Events in Ukraine are changing quickly. After a bloody Thursday that featured some of the worst internecine fighting in recent memory, the past week brought one challenge after another for the fledgling interim government in Kiev. Yanukovych, now a wanted criminal, fled the capital for Russia, continuing to cling to his presidency, as former prime minister Yulia Tymoshenko was freed after 2 1/2 years in prison. Hundreds of protesters wandered the deposed leader’s gilded dacha outside of Kiev, snapping pictures. Now, Russian armed forces have occupied the Crimean peninsula, setting the stage for a counter-coup, as rallies for Russia took place in Kharkiv and Donetsk. Post-Sochi, Putin appears to be doing whatever he can to distract the world from what has been won on the barricades in Kiev, forcing a choice between freedom and stability.
Still, the interpretive logic surrounding this uprising remains largely unchanged and unchallenged, hewing stubbornly to skewed story lines. Ironically, it is the Russian bloggers and photographers in Kiev who are doing the dangerous work of reportage—and getting it right. Here are the prevailing myths about the Orange Winter, as debunked by the “enemy” through blogs and coverage translated by me:
Urban, rural. Russophone, Ukrainophone. East, west. Old, young. EU, Eurasian (Soviet) Union. Ukraine remains ever the atom—split over and over again into false distinctions. Both factually correct and mostly unhelpful, these distinctions can likewise apply to almost any region on earth where homogeneity is not absolute. A history of military and cultural occupation by outside forces has long kept Ukraine’s many local ideological differences in check. Cynics today suggest that this oppression not only remain in place but continue as a hedge against future divisiveness. Others contemplate divorce. Certainly, it would not be an even split; but breaking Ukraine in two, theoretically, makes it easier to halve or quarter in practice. The current military incursion in Crimea, where the Russian Black Sea Fleet is stationed and the Russian Consulate has been aggressively issuing passports to ethnic Russians, serves only to reverse the course of events in Kiev, casting doubt on the efficacy of democracy in practice. Yet no real alternative exists to the modern Ukrainian nation as we know it, nor are Ukrainians talking enthusiastically about partition. So why are we?
Various vested interests have defined the protesters as terrorists, extremists, and illegally armed assemblies. Invoking the rise of the Nazi brownshirts in Germany, Russia’s Foreign Ministry has gone so far as to characterize the uprising as a brown revolution. Maidan may now be a verb, a synonym for defensive assembly—as in, to maidan—but it began humbly enough last November, when student demonstrators were mistreated by authorities. Veterans of the Afghan war came to their aid, contributing to the momentum of a nascent movement without a clear plan that, in the months to come, developed into a full-blown vote of censure against the regime, following an infusion of organized opposition and reinforcements from Western Ukraine, who came after. Painting the protesters as extremists ensures that the road to Kiev continues to pass through Moscow. But the shock troops of November were ordinary Ukrainians. Now even the police are switching sides.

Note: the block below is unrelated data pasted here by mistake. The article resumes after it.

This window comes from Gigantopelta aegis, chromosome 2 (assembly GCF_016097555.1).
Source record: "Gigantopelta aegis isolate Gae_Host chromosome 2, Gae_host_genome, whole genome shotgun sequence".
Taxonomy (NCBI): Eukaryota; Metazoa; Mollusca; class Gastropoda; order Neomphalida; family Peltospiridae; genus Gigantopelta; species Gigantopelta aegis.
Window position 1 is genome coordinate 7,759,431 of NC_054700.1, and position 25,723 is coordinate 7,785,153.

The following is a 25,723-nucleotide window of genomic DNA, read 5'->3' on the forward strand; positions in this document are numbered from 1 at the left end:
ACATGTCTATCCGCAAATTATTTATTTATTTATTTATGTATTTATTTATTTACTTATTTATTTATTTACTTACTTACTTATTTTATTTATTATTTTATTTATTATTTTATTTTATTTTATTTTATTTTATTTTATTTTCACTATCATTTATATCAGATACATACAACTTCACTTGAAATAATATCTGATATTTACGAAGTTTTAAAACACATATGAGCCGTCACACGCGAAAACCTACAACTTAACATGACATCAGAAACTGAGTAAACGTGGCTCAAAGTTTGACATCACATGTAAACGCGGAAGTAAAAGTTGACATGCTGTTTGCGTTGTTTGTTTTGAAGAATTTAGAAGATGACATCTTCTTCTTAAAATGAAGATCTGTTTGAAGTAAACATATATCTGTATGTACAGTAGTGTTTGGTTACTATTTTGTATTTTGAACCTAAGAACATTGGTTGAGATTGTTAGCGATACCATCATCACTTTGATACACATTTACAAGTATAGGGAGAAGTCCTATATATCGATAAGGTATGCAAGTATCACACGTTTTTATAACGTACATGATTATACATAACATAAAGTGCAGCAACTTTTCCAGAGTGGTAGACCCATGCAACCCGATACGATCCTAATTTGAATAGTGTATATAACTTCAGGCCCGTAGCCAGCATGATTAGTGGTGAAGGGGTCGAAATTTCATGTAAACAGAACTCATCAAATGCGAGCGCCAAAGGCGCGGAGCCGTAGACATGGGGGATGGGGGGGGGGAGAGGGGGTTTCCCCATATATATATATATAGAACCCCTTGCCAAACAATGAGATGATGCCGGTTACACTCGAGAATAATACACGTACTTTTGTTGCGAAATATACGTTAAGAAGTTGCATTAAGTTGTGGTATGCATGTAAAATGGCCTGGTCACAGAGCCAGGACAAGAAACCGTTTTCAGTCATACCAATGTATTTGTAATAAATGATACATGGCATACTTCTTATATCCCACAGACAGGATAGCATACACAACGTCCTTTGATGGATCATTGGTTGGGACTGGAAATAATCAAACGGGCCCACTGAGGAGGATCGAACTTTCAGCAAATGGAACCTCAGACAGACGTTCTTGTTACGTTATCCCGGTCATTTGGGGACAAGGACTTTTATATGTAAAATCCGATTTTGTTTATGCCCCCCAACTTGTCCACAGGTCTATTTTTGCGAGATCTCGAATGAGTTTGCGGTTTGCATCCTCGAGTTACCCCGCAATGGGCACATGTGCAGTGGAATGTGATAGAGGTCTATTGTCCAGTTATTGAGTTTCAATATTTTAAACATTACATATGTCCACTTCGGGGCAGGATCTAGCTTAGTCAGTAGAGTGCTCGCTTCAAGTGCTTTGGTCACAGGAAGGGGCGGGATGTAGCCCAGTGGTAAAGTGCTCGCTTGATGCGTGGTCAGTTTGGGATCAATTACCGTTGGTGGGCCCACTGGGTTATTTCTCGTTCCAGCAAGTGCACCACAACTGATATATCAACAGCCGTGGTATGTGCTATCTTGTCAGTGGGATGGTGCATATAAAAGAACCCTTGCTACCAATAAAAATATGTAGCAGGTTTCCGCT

Yanukovych has repeatedly said that his police are unarmed. We now know that’s not true. Sergei Loiko quotes Olga Bogomolets, chief doctor for the Maidan mobile clinic: “’The sniper or snipers worked professionally,’ she said. ‘All [protesters] are wounded in the heart or in the head. All killed by 7.62 mm caliber bullets [from Dragunov sniper rifles]. They shot to kill.’” Aleksei Golubev, a correspondent for Echo Moscow, reports: “I was working near the October Palace last night, talking with protesters. Suddenly, from somewhere above–a gunshot, an activist five paces from me falls face-up, a fountain of blood gushing from his head onto the ground. The man expired almost immediately.” Meanwhile, photographer Ilya Varlamov has captured some of the most informative photographs of the main square from the protesters’ view, and in his commentary, painted a surreal portrait of the blood-soaked city burning outside his window while peasants from the eastern provinces parade on Russian tv, claiming to be “ready to deploy to Kiev to defend ‘their president’ with pitchforks.” “The day after the storming [of the barricades],” Varlamov continues, “thousands of ordinary Kievans came out to the Maidan. Instead of work, they went to the barricades [. . .] Among the casualties are people of different ages, there are political activists, teachers, pensioners, and common office folk.” They were willing to die in order to demonstrate the fundamental difference between their cause and the opposition’s—to show the world that no Ukrainian will voluntarily lay down his life for this or any other Kremlin-backed regime. The latest news says that a call for general mobilization has gone out from Kiev to all of Ukraine. Recalling the last major Soviet invasion of a neighboring state, journalist Viktor Shenderovich writes: “I think it is more shameful today than it was for those who, as adults, experienced news of the invasion of Prague in ‘68. [. . .] We will pay dearly for what happens in the following days.”